Climate change will cost the world's economies $20 trillion (£10.8 trillion) a year by the end of the century unless urgent action is taken to avert disaster, a British environmental pressure group has warned.
Friends of the Earth has said that allowing global warming to continue unchecked would mean a temperature rise of 4 degrees C by 2100, which in turn would cause economic damage worth up to 8 per cent of global GDP.
Its figures come from an analysis of more than 100 scientific and economic papers compiled by the Global Development and Environment Institute at Tufts University in Massachusetts.
It concluded global temperatures are already 0.6 degrees C above pre-industrial levels and temperatures would rise by more than 2 degrees C unless there were "immediate and vigorous efforts to reduce emissions".
A 3 degrees C increase would be "extremely likely without major efforts at reducing emissions" and the increase would be 4 degrees C with "no efforts at reducing emissions".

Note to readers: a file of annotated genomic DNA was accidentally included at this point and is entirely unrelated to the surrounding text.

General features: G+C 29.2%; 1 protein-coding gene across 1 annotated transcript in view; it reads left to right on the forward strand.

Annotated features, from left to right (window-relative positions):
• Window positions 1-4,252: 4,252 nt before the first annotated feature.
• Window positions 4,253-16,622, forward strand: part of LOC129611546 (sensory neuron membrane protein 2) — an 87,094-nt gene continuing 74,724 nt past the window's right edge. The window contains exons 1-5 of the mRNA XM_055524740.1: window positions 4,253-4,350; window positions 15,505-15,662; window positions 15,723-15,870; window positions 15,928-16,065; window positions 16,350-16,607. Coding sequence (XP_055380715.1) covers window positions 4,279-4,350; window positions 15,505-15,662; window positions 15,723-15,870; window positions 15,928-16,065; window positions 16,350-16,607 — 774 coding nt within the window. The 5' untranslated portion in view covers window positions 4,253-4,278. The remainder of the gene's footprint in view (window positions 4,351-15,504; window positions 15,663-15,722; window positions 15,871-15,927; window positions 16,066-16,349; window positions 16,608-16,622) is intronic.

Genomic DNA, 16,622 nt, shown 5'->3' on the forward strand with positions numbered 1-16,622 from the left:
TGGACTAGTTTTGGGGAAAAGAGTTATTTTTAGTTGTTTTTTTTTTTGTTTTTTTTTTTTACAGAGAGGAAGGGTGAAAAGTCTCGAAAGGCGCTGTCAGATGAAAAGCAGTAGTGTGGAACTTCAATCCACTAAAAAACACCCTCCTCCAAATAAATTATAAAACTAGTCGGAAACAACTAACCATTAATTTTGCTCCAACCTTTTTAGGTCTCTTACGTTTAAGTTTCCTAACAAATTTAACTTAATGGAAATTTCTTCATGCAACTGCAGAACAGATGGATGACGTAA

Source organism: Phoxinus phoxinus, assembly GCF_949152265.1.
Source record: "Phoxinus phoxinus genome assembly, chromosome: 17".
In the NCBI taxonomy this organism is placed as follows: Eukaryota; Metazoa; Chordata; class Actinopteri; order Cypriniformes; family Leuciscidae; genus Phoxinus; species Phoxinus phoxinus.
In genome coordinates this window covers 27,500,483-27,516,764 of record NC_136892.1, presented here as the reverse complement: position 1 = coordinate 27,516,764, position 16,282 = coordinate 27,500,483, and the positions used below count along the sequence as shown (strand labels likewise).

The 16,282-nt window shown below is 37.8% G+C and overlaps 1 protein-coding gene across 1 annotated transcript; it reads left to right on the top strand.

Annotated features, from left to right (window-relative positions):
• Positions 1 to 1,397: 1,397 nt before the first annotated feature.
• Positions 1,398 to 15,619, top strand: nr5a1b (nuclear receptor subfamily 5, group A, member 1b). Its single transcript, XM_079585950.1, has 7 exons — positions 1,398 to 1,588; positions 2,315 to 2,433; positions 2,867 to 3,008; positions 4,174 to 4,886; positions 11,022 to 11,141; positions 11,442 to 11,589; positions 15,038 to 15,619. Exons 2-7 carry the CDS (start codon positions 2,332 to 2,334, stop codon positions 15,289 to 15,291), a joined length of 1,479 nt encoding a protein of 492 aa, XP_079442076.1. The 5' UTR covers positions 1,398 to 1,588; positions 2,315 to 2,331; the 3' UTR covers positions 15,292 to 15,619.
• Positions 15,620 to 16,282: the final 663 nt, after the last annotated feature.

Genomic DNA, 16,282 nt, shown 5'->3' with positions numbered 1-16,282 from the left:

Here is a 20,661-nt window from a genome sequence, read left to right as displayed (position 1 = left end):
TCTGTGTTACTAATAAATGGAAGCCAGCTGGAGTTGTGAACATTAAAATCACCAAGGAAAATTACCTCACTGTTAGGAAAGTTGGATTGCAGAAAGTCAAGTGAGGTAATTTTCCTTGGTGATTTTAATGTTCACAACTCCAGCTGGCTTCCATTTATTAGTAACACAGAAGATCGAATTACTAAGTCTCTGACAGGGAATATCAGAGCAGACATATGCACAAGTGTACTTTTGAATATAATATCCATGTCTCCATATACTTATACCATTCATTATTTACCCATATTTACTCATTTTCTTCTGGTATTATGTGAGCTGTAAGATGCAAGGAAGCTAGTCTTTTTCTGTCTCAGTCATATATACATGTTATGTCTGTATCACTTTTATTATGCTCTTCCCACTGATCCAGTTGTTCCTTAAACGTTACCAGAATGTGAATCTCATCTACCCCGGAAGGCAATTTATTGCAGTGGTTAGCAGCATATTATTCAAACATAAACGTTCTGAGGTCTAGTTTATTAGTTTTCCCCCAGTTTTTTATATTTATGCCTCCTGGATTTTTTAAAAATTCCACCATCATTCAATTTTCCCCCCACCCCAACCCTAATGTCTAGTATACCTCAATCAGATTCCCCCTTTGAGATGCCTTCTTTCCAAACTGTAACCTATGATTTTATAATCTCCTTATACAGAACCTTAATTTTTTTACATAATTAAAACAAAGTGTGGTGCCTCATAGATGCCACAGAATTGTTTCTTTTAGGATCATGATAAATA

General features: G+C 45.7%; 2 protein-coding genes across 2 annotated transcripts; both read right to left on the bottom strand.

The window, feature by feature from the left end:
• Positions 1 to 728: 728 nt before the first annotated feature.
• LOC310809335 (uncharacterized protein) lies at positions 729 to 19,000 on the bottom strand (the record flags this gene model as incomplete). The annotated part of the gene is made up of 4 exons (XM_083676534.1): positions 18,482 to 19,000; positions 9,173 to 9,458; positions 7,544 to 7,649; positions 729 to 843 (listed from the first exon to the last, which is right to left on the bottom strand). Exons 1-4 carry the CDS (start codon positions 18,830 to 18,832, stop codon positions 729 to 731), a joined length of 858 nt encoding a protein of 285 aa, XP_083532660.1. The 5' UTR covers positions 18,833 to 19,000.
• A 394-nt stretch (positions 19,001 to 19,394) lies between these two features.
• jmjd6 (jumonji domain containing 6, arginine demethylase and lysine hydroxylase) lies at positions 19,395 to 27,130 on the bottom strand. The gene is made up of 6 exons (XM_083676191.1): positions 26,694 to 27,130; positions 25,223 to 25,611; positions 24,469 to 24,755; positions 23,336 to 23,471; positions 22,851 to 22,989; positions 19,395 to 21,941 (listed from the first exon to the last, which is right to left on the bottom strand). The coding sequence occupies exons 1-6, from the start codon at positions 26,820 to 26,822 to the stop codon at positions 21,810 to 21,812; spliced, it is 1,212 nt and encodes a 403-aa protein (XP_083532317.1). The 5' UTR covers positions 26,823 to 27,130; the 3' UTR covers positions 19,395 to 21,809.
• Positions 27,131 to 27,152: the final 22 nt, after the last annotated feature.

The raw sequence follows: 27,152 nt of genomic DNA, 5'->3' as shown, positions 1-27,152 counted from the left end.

A 4 degrees C rise, said Friends of the Earth, would mean much hotter summers, droughts, flooding costing £22bn a year by 2080, a doubling of the number of people at risk of coastal flooding to 1.8 million and the need for a cooling system on the London Underground.
London's Thames Barrier would also be unable to cope with the demands on it from rising sea levels.
Friends of the Earth's head of campaigns Mike Childs, said: "This report demonstrates that climate change will not only be an environmental and social disaster, it will also be an economic catastrophe, especially if global temperatures are allowed to increase by more than 2 degrees C."
But there may yet be business opportunities in the grim predictions.
The warning has come at the same time as energy giant Shell has said finding solutions to climate change could create a £30bn market for British businesses over the coming decade.